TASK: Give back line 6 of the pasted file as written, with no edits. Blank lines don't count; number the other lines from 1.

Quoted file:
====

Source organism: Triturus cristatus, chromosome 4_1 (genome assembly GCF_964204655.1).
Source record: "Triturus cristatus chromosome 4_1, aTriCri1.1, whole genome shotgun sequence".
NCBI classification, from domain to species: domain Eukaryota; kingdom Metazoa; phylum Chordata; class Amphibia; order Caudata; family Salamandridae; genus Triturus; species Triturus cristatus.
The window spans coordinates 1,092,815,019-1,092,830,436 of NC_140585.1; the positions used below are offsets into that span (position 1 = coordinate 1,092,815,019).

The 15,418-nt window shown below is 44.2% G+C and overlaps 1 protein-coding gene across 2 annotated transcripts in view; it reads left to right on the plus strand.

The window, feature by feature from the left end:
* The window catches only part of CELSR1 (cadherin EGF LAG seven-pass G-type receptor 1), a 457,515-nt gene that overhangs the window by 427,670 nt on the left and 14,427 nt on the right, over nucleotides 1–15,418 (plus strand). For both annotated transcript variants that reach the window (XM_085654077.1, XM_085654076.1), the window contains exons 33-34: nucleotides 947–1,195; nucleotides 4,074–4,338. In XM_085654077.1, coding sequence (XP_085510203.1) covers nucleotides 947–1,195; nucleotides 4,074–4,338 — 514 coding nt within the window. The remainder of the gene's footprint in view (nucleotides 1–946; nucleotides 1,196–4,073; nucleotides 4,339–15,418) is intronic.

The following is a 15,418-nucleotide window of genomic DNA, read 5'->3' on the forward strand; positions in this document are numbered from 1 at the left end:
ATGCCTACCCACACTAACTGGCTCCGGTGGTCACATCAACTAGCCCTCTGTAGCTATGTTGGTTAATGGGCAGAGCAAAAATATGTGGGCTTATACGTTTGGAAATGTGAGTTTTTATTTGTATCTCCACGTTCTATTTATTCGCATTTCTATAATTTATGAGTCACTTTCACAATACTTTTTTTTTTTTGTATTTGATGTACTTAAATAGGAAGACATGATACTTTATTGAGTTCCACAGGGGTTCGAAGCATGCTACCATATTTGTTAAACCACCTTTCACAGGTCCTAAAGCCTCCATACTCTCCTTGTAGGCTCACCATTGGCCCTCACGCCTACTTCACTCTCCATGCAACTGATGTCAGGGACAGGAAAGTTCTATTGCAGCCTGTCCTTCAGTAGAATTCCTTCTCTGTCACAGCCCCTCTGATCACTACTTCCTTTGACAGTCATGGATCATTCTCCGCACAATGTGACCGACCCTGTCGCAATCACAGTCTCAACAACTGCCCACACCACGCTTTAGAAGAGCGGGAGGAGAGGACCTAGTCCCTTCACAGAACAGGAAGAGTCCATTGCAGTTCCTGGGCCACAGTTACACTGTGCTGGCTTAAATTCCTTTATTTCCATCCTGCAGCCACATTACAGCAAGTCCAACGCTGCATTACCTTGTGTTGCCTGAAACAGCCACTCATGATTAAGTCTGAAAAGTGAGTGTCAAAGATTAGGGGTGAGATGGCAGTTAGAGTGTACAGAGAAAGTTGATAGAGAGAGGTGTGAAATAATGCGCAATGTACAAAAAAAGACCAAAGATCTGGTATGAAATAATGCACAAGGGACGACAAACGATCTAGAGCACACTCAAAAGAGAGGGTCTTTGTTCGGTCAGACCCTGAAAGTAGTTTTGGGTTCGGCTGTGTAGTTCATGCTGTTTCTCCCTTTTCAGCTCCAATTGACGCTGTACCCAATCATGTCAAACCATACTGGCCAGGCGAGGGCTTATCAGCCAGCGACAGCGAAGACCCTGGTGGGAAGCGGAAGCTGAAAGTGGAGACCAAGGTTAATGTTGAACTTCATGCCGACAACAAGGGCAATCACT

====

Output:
The window, feature by feature from the left end: